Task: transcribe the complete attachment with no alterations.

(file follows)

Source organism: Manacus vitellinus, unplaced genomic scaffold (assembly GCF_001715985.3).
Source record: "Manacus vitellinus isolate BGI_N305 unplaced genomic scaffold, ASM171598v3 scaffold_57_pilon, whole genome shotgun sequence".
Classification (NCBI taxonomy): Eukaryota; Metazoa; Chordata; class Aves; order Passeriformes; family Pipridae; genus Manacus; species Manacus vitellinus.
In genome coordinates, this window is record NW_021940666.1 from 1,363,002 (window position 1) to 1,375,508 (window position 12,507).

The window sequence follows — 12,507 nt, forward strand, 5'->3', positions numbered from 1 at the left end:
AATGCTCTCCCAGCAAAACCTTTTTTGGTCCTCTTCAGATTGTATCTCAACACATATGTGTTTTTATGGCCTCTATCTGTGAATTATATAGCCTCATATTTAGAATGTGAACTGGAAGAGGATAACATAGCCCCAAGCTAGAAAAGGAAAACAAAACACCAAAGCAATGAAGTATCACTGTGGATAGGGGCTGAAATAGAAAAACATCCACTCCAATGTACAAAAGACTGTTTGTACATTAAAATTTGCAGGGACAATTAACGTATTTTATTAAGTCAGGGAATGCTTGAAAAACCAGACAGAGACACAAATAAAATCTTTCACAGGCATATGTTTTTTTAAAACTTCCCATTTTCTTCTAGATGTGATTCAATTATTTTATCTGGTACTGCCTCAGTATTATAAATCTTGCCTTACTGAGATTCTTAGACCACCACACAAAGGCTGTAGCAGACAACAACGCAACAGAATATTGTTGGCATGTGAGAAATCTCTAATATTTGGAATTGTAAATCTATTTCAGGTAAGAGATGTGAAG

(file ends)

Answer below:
Source organism: Manacus vitellinus, unplaced genomic scaffold (assembly GCF_001715985.3).
Source record: "Manacus vitellinus isolate BGI_N305 unplaced genomic scaffold, ASM171598v3 scaffold_57_pilon, whole genome shotgun sequence".
Classification (NCBI taxonomy): Eukaryota; Metazoa; Chordata; class Aves; order Passeriformes; family Pipridae; genus Manacus; species Manacus vitellinus.
In genome coordinates, this window is record NW_021940666.1 from 1,363,002 (window position 1) to 1,375,508 (window position 12,507).

The window sequence follows — 12,507 nt, forward strand, 5'->3', positions numbered from 1 at the left end:
AATGCTCTCCCAGCAAAACCTTTTTTGGTCCTCTTCAGATTGTATCTCAACACATATGTGTTTTTATGGCCTCTATCTGTGAATTATATAGCCTCATATTTAGAATGTGAACTGGAAGAGGATAACATAGCCCCAAGCTAGAAAAGGAAAACAAAACACCAAAGCAATGAAGTATCACTGTGGATAGGGGCTGAAATAGAAAAACATCCACTCCAATGTACAAAAGACTGTTTGTACATTAAAATTTGCAGGGACAATTAACGTATTTTATTAAGTCAGGGAATGCTTGAAAAACCAGACAGAGACACAAATAAAATCTTTCACAGGCATATGTTTTTTTAAAACTTCCCATTTTCTTCTAGATGTGATTCAATTATTTTATCTGGTACTGCCTCAGTATTATAAATCTTGCCTTACTGAGATTCTTAGACCACCACACAAAGGCTGTAGCAGACAACAACGCAACAGAATATTGTTGGCATGTGAGAAATCTCTAATATTTGGAATTGTAAATCTATTTCAGGTAAGAGATGTGAAG